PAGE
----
A very common virus may be the trigger for multiple sclerosis

This photomicrograph depicts leukemia cells that contain Epstein Barr virus using an FA staining technique, 1972. Epstein-Barr virus, EBV, is a member of the Herpesvirus family and is one of the most common human viruses.

Enlarge / This photomicrograph depicts leukemia cells that contain Epstein Barr virus using an FA staining technique, 1972. Epstein-Barr virus, EBV, is a member of the Herpesvirus family and is one of the most common human viruses. (credit: Getty | CDC)

Evidence is mounting that a garden-variety virus that sometimes causes mono in teens is the underlying cause of multiple sclerosis, a rare neurological disease in which the immune system attacks the brain and spinal cord, stripping away protective insulation around nerve cells, called myelin.

It’s still unclear how exactly the virus—the Epstein-Barr virus (EBV)—may trigger MS and why MS develops in a tiny fraction of people. About 95 percent of adults have been infected with EBV, which often strikes in childhood. MS, meanwhile, often develops between the ages of 20 and 40 and is estimated to affect around one million people in the US. Yet, years of evidence have consistently pointed to links between the childhood virus and the chronic demyelinating disease later in life.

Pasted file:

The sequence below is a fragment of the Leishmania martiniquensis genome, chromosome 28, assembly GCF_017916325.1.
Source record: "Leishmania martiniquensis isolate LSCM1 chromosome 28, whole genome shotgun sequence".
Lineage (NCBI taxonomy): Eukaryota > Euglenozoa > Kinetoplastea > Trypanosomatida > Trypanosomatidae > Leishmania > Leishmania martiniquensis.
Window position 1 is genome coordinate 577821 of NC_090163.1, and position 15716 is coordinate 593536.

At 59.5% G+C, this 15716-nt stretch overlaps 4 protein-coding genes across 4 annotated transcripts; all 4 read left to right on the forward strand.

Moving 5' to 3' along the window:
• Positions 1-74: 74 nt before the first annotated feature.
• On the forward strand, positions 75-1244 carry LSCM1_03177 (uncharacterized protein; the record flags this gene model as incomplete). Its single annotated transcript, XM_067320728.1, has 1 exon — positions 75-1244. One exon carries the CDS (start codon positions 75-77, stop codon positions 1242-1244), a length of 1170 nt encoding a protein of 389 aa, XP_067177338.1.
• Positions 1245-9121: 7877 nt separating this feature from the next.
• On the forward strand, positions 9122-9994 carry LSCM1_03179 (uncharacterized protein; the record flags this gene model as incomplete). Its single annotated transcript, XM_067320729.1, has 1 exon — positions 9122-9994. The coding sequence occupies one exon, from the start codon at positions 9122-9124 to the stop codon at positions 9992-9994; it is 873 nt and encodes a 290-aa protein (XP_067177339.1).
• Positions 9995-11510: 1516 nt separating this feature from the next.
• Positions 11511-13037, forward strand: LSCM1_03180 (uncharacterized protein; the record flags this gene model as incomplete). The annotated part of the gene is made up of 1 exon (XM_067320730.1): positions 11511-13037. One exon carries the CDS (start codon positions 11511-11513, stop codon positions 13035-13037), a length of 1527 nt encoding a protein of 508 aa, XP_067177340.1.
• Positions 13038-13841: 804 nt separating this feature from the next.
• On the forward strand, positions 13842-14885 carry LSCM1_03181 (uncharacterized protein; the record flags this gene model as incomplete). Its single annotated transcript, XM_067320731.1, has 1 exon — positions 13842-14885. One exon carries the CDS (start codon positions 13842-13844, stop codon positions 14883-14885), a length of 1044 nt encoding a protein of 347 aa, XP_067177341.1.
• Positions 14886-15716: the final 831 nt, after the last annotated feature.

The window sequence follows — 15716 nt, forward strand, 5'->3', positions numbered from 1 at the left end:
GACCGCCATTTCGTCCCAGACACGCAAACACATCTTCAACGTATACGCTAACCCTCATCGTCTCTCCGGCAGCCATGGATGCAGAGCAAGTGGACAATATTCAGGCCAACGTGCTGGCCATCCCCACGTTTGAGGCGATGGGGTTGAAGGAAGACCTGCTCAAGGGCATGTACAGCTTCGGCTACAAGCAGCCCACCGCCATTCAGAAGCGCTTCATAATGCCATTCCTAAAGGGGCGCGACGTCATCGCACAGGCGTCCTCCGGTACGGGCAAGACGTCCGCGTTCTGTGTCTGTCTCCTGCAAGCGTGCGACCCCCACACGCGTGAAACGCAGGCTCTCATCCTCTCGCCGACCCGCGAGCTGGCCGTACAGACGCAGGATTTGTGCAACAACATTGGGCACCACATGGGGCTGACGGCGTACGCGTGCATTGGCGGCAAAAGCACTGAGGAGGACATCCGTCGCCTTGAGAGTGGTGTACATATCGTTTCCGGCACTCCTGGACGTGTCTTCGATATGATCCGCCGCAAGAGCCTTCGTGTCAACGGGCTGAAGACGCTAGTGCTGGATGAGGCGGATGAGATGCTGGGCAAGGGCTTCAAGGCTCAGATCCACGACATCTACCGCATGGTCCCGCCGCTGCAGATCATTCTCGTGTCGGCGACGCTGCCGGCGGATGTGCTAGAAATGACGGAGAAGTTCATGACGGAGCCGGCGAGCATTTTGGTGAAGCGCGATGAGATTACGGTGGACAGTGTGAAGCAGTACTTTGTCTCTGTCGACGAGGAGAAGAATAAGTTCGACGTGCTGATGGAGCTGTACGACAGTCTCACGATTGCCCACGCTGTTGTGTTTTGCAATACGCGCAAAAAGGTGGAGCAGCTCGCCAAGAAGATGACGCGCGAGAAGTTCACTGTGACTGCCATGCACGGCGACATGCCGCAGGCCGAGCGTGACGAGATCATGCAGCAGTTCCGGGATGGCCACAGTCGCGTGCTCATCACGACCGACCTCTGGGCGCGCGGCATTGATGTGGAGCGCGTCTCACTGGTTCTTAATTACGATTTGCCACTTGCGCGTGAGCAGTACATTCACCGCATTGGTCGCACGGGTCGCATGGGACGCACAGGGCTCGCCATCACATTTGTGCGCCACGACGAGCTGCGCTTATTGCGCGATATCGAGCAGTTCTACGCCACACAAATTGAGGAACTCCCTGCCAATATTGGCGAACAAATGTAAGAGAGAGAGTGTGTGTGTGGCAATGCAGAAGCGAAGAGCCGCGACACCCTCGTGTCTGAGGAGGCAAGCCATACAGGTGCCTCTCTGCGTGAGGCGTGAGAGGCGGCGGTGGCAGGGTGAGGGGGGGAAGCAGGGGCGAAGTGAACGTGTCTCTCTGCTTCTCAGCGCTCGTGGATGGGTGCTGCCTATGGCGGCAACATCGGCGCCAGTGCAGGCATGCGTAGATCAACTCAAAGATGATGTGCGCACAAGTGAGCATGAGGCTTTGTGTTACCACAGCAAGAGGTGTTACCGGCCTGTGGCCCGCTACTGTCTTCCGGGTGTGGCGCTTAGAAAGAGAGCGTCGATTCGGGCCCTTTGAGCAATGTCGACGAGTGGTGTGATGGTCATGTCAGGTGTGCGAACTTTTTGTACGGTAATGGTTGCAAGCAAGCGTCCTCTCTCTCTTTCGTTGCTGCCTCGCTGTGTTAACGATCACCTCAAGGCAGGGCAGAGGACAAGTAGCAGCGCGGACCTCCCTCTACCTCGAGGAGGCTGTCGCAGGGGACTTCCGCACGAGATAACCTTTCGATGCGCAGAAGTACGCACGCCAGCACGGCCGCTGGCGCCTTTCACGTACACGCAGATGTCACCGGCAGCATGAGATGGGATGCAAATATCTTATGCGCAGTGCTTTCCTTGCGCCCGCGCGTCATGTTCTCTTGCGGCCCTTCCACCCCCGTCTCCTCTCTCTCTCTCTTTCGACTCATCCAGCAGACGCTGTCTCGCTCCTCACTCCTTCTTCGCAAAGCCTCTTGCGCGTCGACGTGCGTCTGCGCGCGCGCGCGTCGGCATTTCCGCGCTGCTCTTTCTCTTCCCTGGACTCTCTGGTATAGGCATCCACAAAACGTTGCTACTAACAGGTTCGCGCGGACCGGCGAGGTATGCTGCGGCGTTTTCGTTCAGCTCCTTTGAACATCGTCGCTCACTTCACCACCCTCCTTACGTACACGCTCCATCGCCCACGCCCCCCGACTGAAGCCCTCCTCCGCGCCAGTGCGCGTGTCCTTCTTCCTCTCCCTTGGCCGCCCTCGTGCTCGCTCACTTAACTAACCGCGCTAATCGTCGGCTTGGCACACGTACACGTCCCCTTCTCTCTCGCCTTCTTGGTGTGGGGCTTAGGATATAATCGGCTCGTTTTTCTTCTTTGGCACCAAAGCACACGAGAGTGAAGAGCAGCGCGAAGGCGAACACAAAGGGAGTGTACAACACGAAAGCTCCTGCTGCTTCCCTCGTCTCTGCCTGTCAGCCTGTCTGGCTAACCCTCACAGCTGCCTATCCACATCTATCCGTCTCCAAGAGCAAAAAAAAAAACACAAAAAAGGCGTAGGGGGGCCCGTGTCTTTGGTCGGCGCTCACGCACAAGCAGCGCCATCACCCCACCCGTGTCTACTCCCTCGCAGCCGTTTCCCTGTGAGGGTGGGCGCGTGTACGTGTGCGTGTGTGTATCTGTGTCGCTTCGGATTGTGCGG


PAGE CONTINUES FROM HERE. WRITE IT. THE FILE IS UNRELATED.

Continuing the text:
With a study published today in Science, the link is stronger than ever, and outside experts say the new findings offer further “compelling” evidence that EBV isn’t just connected to MS; it’s an essential trigger for the disease. The study found, among other things, that people had a 32-fold increase in risk of developing MS following an EBV infection in early adulthood.

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